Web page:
Meanwhile, another South Caucasian Republic, Azerbaijan is in the midst of significant political transformation dubbed by some experts as a "Silent revolution". In recent months many representatives close to the late President Heydar Aliyev, the leaders of the so called "Nakhijevan clan", were fired from their positions and replaced by   persons close to the First Vice President Mehriban Aliyeva. The decision to dissolve the Parliament and hold snap Parliamentary elections on February 9, 2020 was another move to finalize the transformation of Azerbaijani political elites. Given the recent successful visit of Mehriban Aliyeva to Moscow and her meeting with President Putin during which Russian President awarded her with a Russian state order, the Order of Friendship, we may  conclude that these domestic political transformations were being discussed, and were backed by the Kremlin.

Just four days after the Aliyeva - Putin meeting, President Ilham Aliyev made several anti-European statements during his public speech on the 100th anniversary of Baku State University. President Aliyev called the 2003 Rose and 2004 Orange revolutions as diseases and plagues and hailed Azerbaijan for being able to prevent foreign attempts to instigate revolution also there. President Aliyev stated that Azerbaijan will not integrate to Europe gripped by an economic crisis, where society is saying "Stop Islam" and does not see the difference between men and women. These statements mainly go in line with Russian official propaganda accusing the West of instigating revolutions in Post Soviet space and abandoning the traditional Christian values.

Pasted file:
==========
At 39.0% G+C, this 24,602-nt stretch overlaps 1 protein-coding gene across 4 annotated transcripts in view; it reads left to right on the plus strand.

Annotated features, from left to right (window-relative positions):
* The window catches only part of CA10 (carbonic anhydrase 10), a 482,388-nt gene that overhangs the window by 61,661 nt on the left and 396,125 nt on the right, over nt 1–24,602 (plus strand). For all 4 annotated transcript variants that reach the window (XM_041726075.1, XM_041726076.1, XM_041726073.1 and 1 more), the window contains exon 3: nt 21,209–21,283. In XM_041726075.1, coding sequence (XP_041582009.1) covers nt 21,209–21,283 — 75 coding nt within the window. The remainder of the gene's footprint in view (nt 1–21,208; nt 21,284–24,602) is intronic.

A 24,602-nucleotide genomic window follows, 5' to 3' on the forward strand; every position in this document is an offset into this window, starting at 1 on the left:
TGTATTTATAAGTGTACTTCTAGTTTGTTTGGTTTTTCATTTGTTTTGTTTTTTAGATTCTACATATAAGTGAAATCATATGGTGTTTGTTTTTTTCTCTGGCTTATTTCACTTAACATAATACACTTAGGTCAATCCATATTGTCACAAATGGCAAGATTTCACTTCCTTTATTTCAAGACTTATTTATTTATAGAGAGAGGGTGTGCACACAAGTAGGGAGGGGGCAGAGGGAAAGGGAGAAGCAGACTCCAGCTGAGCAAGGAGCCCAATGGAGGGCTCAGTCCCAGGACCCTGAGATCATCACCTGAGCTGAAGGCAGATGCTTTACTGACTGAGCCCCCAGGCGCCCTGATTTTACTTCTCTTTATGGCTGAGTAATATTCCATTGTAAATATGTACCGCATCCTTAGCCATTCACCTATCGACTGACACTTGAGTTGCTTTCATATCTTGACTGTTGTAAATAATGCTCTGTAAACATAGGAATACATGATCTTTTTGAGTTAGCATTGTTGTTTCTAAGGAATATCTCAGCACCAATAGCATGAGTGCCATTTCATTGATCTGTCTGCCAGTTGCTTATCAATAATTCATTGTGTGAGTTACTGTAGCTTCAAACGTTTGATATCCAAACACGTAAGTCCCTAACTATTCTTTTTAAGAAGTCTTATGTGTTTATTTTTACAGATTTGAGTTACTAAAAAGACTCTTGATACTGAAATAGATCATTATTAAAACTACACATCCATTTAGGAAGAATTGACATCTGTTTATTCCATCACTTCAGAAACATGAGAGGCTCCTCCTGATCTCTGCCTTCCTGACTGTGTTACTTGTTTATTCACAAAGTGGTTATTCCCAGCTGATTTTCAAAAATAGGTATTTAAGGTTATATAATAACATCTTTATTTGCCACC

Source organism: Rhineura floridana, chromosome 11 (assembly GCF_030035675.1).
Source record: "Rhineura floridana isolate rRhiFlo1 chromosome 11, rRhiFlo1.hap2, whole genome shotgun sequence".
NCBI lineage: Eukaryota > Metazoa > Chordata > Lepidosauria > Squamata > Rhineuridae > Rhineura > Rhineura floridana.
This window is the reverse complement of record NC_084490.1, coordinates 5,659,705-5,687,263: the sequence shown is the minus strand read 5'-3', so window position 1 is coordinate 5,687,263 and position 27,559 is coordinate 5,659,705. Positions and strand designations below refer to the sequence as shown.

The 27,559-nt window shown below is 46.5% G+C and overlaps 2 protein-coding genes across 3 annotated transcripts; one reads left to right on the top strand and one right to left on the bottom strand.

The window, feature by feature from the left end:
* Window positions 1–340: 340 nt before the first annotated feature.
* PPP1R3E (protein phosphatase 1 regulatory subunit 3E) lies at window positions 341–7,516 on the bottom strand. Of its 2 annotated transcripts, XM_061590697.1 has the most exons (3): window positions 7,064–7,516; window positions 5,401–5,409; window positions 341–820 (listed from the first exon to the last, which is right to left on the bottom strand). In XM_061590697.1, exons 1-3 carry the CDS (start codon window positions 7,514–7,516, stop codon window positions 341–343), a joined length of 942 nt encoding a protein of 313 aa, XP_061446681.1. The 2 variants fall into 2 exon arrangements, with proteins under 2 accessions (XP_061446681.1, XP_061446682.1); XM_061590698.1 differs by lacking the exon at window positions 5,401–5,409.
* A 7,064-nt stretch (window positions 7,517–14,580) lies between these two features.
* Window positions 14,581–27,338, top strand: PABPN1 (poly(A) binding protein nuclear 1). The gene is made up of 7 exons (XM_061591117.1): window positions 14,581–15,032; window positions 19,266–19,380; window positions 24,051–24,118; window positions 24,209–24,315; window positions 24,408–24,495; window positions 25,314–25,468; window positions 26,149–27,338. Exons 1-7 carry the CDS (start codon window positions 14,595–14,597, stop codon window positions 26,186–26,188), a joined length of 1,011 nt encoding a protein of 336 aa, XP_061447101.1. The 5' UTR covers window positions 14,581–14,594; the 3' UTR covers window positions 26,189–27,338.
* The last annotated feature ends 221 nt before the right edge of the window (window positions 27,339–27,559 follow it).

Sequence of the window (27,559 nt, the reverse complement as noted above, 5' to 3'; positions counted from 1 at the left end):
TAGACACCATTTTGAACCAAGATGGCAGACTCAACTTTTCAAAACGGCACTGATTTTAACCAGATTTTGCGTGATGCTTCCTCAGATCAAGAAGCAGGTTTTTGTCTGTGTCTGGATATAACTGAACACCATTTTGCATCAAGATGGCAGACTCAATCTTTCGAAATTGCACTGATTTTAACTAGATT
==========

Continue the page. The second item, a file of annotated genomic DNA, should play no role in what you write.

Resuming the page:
It's difficult to assess the real reasons for these dramatic changes in Azerbaijan. Some experts argue that the key is the economy, as due to the decline of oil prices and deteriorating economic situation Azerbaijan has to make real reforms and fight against shadow economy which means fight also against entrenched old elites who have vested interests in current   system which has left plenty of room for corruption. Others mention the "Velvet revolution" in Armenia in 2018 claiming that the Azerbaijani leadership wants to prevent  a "people's revolution" in Azerbaijan and therefore is forced to make substantial "top - down" changes. Given the growing role of Mehriban Aliyeva in Azerbaijan some inside and outside Azerbaijan predict the preparation of Mr. Aliyev's resignation in 2021-2022 and explain all changes as an effort to make a smooth transition from Mr. Aliyev to his wife. However, regardless of the true reasons behind the recent reshuffle in Azerbaijan, all accept that the events of autumn 2019 are comparable by their magnitude only with events in 2003 when Ilham Aliyev was elected President and even with events in 1993 when   President Elchibey was forced out of office and Heydar Aliyev came to power in Baku.

Both Georgia and Azerbaijan are in an active phase of domestic transformation. The final destination of the current political  crisis in Georgia is the 2020 Parliamentary elections which will define the future of Georgia for another four years. As for Azerbaijan, most probably, political transformations will continue beyond 2020 with unclear results as for now.      

source: Benyamin Poghosyan is the Founder and Chairman of the Center for Political and Economic Strategic Studies in Yerevan. 

photo: Azerbaijani First Vice president Mehriban Aliyeva was in Moscow just before important personnel changes were announced in Azerbaijan. (picture courtesy of Azertac)

The views expressed in opinion pieces and commentaries do not necessarily reflect the position of commonspace.eu or its partners

TOP